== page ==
Fluent readers sound more expressive when they read aloud, and they also comprehend the text far better than those who are not as fluent. This makes perfect sense when you consider how much energy a reader wastes when he or she has to slowly decode every word in a passage.
To help my 5th graders improve their oral reading fluency, I developed a partner practice activity that also served as an informal oral reading fluency assessment. The lesson was so effective that I wanted to share it with other teachers in the form of a downloadable freebie. Graphing Oral Fluency includes student directions, the Oral Fluency Chart, and the Fluency Rate Line Graph. Feel free to use these resources with your own students, but please remember that the activity is an informal tool for tracking fluency and it’s not a research-based assessment tool.
When I introduced the activity to my class, I explained why reading fluency is important and modeled how a fluent reader might sound as compared to a reader who is not as fluent. Then I showed them how to time each other for one minute as they read aloud, and how to help each other calculate the average number of words they read per minute.
We also discussed the fact that being fluent doesn’t mean speeding through the text with no errors; good readers also read with expression and enthusiasm, adjusting their reading rate and volume according to the meaning of the text. To help them become more aware of this aspect of fluency, I explained how to use the “Expressive Fluency” self-assessment rubric located under the Oral Fluency Chart.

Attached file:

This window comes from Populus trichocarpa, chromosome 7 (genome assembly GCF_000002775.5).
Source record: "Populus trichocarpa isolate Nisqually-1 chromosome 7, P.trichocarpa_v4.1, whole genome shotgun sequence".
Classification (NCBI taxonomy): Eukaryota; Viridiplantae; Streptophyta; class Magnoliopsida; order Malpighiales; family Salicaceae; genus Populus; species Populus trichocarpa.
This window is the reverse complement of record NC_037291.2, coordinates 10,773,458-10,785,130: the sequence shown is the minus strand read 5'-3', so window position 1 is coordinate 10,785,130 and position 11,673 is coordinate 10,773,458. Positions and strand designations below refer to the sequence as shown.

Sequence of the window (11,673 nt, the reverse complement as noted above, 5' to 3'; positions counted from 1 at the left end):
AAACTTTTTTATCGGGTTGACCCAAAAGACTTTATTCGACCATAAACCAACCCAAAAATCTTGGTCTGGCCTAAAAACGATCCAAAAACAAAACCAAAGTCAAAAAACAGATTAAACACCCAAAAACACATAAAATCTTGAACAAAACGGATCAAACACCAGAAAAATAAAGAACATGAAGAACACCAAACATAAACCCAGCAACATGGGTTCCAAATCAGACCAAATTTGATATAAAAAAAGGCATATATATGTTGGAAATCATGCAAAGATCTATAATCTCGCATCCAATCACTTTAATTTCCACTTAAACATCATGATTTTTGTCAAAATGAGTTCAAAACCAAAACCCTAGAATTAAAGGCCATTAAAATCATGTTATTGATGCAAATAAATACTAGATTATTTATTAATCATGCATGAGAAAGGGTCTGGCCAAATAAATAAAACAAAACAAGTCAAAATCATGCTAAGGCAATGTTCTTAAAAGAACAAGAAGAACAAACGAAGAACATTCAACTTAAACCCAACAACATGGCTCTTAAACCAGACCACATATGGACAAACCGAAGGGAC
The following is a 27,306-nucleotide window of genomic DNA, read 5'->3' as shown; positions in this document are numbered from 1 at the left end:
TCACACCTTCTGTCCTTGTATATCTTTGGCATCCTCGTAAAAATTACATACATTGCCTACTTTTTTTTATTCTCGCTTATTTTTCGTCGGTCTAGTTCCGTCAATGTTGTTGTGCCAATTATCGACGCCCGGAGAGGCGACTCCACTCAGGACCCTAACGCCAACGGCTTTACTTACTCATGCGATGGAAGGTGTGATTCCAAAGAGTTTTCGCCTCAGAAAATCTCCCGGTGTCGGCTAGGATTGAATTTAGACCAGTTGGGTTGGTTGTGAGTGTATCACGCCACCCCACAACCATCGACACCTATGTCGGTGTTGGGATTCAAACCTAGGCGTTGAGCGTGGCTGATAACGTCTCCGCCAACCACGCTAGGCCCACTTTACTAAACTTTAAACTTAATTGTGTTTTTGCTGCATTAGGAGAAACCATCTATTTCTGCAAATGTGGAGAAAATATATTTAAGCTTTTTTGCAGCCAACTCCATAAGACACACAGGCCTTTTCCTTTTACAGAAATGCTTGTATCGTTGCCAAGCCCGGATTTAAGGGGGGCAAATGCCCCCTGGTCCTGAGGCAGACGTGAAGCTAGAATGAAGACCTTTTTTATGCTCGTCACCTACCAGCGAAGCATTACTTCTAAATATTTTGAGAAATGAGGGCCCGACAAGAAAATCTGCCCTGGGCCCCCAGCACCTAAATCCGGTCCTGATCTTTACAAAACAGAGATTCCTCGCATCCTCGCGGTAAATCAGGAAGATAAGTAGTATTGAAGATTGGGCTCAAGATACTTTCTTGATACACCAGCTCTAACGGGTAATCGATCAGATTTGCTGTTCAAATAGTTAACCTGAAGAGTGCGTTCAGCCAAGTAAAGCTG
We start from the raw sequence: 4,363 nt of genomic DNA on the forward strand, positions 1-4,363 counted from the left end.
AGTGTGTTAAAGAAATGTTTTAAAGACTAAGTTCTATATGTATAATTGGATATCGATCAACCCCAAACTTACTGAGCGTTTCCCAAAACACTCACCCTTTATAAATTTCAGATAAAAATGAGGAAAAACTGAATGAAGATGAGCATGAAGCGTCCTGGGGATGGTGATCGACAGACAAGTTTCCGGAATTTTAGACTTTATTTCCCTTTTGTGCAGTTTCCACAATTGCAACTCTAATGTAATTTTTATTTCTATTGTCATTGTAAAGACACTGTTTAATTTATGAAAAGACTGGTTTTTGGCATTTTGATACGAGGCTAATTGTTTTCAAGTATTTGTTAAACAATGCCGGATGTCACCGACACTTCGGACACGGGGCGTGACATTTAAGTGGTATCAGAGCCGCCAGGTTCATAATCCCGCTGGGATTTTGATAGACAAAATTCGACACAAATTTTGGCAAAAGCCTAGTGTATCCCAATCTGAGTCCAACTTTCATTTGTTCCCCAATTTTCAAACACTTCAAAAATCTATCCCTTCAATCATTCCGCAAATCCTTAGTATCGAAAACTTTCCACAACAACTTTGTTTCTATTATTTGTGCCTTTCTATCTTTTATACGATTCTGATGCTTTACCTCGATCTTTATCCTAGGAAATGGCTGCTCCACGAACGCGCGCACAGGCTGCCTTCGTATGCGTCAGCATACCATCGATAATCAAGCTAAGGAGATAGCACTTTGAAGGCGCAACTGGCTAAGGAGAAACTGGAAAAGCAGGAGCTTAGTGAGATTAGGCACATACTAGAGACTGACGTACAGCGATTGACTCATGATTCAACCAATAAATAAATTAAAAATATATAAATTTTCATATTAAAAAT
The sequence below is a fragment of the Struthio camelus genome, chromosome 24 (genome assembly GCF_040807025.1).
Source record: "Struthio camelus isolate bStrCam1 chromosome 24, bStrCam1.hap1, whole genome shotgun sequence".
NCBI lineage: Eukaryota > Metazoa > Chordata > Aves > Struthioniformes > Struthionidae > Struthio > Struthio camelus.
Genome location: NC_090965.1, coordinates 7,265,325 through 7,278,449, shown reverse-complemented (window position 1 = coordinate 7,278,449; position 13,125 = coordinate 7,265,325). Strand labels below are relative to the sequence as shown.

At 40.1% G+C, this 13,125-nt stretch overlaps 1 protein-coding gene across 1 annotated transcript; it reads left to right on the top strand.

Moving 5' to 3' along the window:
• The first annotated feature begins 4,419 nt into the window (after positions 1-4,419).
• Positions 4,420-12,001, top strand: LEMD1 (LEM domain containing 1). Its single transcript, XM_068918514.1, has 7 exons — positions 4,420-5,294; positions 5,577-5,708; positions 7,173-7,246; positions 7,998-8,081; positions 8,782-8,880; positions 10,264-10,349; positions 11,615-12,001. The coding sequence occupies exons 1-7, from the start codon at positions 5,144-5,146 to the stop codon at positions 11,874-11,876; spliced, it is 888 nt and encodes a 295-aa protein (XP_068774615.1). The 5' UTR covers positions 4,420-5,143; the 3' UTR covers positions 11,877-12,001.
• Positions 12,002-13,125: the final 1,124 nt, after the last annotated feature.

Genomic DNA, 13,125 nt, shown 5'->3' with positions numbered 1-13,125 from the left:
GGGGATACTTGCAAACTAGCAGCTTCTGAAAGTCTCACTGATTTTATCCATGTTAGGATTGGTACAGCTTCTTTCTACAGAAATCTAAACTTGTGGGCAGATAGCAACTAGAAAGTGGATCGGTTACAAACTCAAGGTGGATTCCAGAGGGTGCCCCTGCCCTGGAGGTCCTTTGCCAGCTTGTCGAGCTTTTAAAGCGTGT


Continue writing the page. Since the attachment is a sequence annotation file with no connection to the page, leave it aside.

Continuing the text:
Finally, I showed my students how to plot their oral fluency rate on a line graph and record their expressive fluency rate at the bottom of the page. My students completed this activity every few weeks and plotted their improvements over time.
Because my students were 5th graders, they could handle this activity as a partner assignment in a literacy center. Younger students would probably need a teacher assistant or parent volunteer to administer this assessment one-on-one.
The Oral Fluency Chart and the Fluency Rate Line Graph make great additions to student portfolios and “data binders.” If your school is implementing a classroom goal setting program, you’ll find oral fluency to be another area where students can set goals, create action plans, and track their progress. If you haven’t seen the resources in my Goal Setting and Data Tracking Journal Combo, click the image below to check them out.